Wednesday, December 1, 2010

Service management in the rural sector

I've just got back from a trip to India, and have been thinking about interesting ways in which our recent work on service management tools and methodologies could be applied to the rural sector. One thing led to another, and I'm now talking about things that I had (sadly) not considered in a long time...So there is a humanitarian dimension to most computer science research, but we don't seem to pay enough attention to it (note this is not "development informatics"). In any case, I'm giving a talk on the topic, and the title and abstract below might jog some thinking.

TITLE: Computing for humanity: Have computer scientists neglected their social responsibility?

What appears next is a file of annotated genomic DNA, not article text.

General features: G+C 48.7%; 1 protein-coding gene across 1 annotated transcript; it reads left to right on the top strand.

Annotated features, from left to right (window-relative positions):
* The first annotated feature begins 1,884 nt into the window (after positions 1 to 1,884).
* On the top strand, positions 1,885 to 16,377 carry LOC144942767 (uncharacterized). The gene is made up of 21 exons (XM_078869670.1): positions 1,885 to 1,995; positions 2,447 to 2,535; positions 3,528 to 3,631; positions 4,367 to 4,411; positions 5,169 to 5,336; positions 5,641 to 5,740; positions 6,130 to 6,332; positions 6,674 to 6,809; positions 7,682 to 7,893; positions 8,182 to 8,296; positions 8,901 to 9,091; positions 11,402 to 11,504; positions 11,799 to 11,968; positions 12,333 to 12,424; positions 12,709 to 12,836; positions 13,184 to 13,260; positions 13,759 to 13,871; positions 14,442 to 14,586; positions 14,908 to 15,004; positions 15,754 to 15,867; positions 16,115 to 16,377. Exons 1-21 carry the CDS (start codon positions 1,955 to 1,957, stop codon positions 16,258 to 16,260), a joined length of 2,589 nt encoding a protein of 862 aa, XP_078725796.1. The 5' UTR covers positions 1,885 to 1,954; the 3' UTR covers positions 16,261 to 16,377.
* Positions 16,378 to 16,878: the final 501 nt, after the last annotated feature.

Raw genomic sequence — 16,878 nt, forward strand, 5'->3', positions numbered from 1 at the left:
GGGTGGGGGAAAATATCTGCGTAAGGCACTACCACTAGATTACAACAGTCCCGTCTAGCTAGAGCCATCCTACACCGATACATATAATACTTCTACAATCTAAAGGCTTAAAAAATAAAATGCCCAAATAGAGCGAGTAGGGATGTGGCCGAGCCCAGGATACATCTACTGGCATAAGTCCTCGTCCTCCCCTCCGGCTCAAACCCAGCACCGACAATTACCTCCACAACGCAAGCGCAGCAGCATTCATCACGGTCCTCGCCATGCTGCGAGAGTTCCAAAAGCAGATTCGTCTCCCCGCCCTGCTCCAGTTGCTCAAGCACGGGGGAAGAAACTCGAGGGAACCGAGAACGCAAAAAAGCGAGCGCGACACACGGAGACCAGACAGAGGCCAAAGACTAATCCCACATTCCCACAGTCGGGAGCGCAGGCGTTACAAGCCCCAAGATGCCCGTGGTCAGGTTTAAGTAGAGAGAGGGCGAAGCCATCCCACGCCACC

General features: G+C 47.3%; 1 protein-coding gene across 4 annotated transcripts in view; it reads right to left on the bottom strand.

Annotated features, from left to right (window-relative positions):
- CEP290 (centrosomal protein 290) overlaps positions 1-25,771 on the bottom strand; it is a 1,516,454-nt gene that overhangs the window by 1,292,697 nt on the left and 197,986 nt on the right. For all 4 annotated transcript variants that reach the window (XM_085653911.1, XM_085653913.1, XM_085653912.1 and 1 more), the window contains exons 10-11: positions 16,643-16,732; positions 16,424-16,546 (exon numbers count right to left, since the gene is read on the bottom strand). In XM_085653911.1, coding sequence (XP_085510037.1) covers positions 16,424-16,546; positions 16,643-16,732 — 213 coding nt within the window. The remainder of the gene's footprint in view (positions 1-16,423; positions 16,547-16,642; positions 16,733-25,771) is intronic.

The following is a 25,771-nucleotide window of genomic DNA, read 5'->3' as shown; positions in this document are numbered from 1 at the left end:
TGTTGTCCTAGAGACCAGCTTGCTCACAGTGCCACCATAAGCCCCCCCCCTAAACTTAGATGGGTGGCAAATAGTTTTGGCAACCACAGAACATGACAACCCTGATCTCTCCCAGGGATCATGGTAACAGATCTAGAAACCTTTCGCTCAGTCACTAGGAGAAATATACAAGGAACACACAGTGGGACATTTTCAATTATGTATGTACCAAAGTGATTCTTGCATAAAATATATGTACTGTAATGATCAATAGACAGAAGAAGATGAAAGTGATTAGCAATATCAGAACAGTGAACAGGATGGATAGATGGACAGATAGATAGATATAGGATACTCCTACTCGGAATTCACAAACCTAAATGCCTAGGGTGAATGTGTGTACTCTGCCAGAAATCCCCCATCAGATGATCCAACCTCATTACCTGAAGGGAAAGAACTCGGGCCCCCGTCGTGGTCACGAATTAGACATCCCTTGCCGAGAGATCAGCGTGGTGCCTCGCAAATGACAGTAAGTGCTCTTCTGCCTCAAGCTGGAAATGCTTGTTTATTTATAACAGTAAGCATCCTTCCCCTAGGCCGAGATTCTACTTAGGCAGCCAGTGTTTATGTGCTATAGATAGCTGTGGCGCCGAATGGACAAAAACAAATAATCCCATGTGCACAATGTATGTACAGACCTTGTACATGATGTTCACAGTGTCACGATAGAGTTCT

Abstract: Like any other discipline, computer science imposes social obligations on its practitioners. Many facets of this (the obligations and the feeble efforts we have made to meet them) are well-known. We know that computer science can offer solutions to the challenges of climate change and environmental sustainability (the UoW Carbon-Centric Computing Initiative provides research leadership on some aspects of these). We know that low-cost computing technology can make a wealth of otherwise difficult to obtain information available to under-privileged sections of society. We know that computing technology underpins many of the scientific and engineering innovations that contribute to a better quality of life for many. But not all. For a very large proportion of humanity, computing research and its outcomes have impacted life in minimal ways or not at all. I will argue that greater emphasis needs to be placed on computing research and development that targets this section of humanity (under-privileged sections of society within our national borders, as well the very many who live elsewhere). I recognize that many before me have argued similarly, but I will differ by outlining two concrete propositions. First, I will argue that this shift in emphasis raises substantive research questions, taking us into territory that we would have otherwise ignored. I will illustrate this proposition by using examples from areas that I am actively engaged in (business process and services management systems, supply chain management technology, decision support technology and so on). This suggests that computer scientists of all hues will find research inspiration from this shift in emphasis. Second, I will suggest that computer scientists learn from some other disciplines that have been more pro-active than us in setting up NGOs that take practitioners/academics/students to settings where their skills can be directly used to help the disadvantaged ("Medicins sans Frontiers" is one good example, "Engineers without Borders" another). The talk will be deliberately provocative, and is intended as a call to arms.